Swimwear Shenanigans And Escapades

Since I’ve decided that this is going to be the summer for swimwear sewing, I’m having fun combining and hacking my patterns to make some fun suits!  I like using all the fun colors of Tricot from Phee Fabrics, and always used their Powernet in my swimwear, bras and workout wear for extra support.  Phee fan pro tip: If you haven’t joined the Phee Fabrics Facebook Group yet, now is the perfect time to do so.  They are almost at 10,000 members, and are kicking off a celebration on June 26, 2019!

The 5 Out Of 4 Shenanigans Skort seemed like the perfect basis for a swim skirt.  Since the Escapade Top and Dress pattern has a drawstring front, I thought it would be fun to add drawstrings on the sides of the Shenanigans.  That way my booty could be covered while walking out to the beach, then I can shorten the skirt as much as I want while playing on the beach.

You can use the shorts included with the pattern, or your favorite briefs pattern for underneath.  If you use a different pattern for the briefs, make them first, without sewing the waistband.  Since my brief pattern has a lower rise, I traced the Sporty Spice length in my measured size for the skirt, and cut on the low rise line.  I didn’t want the sides to flare out too much, so I curved the side seam of the bottom of the skirt front in to the next smaller size.  When I lay the skirt front pattern on top of the brief pattern, you can see that the front waistline curve is the same, and that it’s a couple of inches wider than the brief.

Shen pattern FYou need that extra width to make your drawstring casing, and for your skirt to have a little bit of ease.  The skirt back should also match the curve of your briefs and have the same extra width.  Because I’m tall and have a booty, I added a little extra length to the center back of my skirt, tapering up to the side length.  It’s just enough to cover my bum when the skirt isn’t gathered up on the sides.  Sew the skirt front and back right sides together with a 1″ seam.  Make drawstrings by cutting four 1-1/2″ wide strips of  Phee Fabrics Tricot twice as long as the side seam of your skirt.  Fold each strip right sides together and using a stretch stitch sew with a 3/8″ seam allowance.  Use a safety pin or bodkin to turn the strips right side out.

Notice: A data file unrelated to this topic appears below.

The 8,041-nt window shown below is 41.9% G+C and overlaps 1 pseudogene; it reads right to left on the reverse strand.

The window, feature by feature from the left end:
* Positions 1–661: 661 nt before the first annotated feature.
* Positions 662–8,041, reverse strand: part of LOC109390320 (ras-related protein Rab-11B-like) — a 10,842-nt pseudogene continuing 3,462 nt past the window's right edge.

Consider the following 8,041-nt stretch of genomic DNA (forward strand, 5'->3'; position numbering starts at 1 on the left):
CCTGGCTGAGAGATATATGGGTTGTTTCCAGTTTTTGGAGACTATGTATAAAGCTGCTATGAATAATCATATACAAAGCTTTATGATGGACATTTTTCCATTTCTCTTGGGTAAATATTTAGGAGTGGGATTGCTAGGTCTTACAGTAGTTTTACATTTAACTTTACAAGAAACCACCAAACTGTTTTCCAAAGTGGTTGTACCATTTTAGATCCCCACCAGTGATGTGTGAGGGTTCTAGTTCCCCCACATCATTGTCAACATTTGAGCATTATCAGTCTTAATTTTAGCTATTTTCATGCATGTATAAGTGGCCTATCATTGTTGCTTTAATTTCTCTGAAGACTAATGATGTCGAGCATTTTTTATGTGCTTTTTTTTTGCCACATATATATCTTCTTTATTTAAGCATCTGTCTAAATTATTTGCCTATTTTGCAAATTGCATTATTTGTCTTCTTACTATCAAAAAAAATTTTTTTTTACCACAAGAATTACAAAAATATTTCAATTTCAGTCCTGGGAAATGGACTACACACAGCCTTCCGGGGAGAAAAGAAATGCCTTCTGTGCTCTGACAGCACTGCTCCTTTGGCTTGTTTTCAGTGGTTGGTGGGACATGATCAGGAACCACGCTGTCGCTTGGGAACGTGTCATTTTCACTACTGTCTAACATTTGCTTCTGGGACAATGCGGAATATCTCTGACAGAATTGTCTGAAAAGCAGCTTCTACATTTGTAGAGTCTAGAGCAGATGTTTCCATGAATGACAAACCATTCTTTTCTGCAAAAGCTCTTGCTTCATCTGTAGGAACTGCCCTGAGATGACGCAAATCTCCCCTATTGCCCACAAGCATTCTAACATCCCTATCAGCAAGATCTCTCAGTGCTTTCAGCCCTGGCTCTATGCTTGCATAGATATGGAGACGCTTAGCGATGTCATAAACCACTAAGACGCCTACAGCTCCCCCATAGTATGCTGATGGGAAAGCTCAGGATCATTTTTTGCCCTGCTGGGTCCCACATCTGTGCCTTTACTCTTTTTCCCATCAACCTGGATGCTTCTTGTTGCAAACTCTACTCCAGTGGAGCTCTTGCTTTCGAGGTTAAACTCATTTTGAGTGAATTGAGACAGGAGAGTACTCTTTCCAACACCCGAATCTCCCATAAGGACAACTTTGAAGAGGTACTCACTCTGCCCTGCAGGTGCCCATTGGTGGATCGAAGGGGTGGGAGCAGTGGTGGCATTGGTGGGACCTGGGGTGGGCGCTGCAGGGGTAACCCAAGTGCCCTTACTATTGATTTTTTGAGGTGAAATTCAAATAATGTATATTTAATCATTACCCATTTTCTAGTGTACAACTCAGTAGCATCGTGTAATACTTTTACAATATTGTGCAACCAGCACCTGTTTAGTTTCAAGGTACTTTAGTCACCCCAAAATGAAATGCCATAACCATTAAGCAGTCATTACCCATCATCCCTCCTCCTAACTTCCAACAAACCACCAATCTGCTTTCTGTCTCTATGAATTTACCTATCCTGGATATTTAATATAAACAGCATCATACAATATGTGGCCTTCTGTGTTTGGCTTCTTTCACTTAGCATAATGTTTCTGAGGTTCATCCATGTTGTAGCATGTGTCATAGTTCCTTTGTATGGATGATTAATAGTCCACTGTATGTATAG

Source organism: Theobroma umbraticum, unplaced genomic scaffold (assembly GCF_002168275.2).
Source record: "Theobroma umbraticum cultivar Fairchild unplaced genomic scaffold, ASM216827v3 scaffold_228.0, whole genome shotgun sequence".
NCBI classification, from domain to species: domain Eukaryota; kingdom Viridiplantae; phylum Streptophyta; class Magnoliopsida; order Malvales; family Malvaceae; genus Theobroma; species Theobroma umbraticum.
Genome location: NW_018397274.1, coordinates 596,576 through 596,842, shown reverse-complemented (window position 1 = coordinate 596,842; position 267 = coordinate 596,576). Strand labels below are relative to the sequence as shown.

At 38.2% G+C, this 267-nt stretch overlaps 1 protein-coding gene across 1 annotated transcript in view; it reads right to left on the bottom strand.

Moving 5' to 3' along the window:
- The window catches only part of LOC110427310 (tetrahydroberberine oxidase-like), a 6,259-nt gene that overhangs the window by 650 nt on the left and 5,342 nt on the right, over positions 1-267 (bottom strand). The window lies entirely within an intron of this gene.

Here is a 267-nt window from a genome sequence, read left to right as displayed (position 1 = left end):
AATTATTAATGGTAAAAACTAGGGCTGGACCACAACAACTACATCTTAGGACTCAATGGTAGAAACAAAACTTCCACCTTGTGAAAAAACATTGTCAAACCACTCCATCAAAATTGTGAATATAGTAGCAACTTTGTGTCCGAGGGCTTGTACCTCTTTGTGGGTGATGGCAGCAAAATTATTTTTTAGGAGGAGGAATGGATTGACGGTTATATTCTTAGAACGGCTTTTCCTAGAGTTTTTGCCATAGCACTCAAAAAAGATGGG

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Fold the skirt side seam allowances under 3/8″ and pin in place.  Stitch in place using a 1/2″ seam allowance to form the casings for your drawstrings.

Shen casingFold the bottom hem under 1/2″ and use a zig zig or other stretch stitch to hem.  On the right side of your skirt, make a small horizontal slit in each casing, about 3/8″ above the hem.  Thread a drawstring in each casing and tack the drawstring in place at the top.

Shen insert tiesAlign the center front, center back, and side seams of your brief and skirt and pin or clip in place.   Try it on to ensure everything feels comfortable and lines up nicely.  This is your opportunity to trim the rise a little bit if needed for better alignment.   Easing the skirt to fit the brief, baste them together.  Then sew on your waistband and elastic and you’ve got a new swim skirt!

I’ve hacked the 5oo4 Escapade into a workout top before, so I knew it would make a great bikini top.  I thought it would be cute to have a little cut-out in the back, although due to changes I made after basting the side seams and trying it on, the cut-out is smaller than I’d originally planned.  I used Tricot as the main and lining fabric, with a layer of powernet basted to my main tricot fabric so that it will end up sandwiched between the layers.  (Following the pattern tutorial and basting it to the lining fabric will save you from having to snip through two layers when making your opening for the drawstring!)